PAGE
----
|Round bale feeder.|
This year, with the new location, we have enough space to keep the big bale inside the barn. We've been looking at various feeder designs online all summer, but figured we could put the bale up on pallets if we needed to, just to keep it up off the ground.
The feeder pictured is based on one that both my wife and I found online on separate occasions. I figured if it looked promising to both of us, that is was worth pursuing.
After dropping my older daughter off at school, and once morning chores were done, I starting looking around for scrap 2x4s. I managed to gather enough to build the feeder, so I dragged them down to the barn, where I also keep my circular saw and tools.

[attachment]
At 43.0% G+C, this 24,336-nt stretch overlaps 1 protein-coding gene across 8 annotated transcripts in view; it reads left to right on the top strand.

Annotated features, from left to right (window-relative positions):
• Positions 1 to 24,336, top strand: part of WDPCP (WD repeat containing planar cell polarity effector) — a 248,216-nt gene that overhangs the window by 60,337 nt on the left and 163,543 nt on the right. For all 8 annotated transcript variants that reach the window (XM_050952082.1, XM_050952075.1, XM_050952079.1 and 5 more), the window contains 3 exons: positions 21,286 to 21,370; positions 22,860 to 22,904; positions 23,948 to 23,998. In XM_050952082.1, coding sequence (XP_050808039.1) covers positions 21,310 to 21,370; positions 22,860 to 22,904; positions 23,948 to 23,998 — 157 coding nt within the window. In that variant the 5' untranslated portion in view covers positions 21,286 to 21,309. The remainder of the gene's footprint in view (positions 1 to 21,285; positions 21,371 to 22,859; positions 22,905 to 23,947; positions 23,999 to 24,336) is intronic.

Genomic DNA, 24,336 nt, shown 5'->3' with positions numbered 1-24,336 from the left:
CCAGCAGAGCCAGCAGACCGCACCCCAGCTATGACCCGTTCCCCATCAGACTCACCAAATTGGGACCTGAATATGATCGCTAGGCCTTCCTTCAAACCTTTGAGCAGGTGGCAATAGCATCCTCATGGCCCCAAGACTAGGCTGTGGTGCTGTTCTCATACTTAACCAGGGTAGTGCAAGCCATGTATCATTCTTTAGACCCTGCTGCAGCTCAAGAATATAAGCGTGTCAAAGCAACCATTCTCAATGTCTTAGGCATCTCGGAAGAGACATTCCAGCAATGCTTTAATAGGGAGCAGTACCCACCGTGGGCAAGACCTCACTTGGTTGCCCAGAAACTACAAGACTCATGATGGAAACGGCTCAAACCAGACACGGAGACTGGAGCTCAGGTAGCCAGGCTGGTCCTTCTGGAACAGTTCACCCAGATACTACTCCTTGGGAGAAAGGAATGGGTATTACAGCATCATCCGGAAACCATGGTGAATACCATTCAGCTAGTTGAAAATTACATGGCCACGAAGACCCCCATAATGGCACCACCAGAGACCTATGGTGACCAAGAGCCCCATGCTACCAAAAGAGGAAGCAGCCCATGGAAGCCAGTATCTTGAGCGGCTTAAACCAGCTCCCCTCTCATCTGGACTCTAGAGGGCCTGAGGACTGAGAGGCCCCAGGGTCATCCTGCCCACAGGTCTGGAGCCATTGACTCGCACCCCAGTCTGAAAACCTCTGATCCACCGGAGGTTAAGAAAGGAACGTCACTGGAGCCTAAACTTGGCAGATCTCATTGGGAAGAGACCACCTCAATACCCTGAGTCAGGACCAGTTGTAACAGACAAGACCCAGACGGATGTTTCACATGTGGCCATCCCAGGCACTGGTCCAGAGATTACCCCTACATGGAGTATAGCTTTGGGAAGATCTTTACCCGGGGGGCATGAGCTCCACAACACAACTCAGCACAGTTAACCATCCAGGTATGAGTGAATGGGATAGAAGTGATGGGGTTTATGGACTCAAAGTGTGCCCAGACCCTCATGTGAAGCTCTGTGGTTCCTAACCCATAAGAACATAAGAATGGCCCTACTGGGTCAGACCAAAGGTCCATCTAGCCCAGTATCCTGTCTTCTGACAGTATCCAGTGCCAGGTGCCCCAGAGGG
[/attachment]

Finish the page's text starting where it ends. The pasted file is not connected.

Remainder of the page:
As I set about measuring and cutting, the goats decided to help. Like cats, curiousity tends to get the better of them, and they can't leave things alone. While the boys worked on holding down the boards I was trying to cut, Eair made an attempt at eating the sketched plans I had drawn earlier in the morning. After a while they realized that none of the parts were worth eating, so they went about supervising instead.
Once the feeder was built, I had to question the design. While I'm not an engineer, I do know that triangles help hold things up, and I didn't see a single triangle in this thing. I was afraid (and I later confirmed) that the entire feeder would just twist with any amount of weight put on it. Given the size of round bales, I decided to add some bracing once I got the feeder into the barn. Now that it's in place, we'll just need to figure out how to get the hay in place once we purchase it.
|"Let us hold this down for you."|
|"Are you sure these are long enough?"|
|"You need another nail right here."|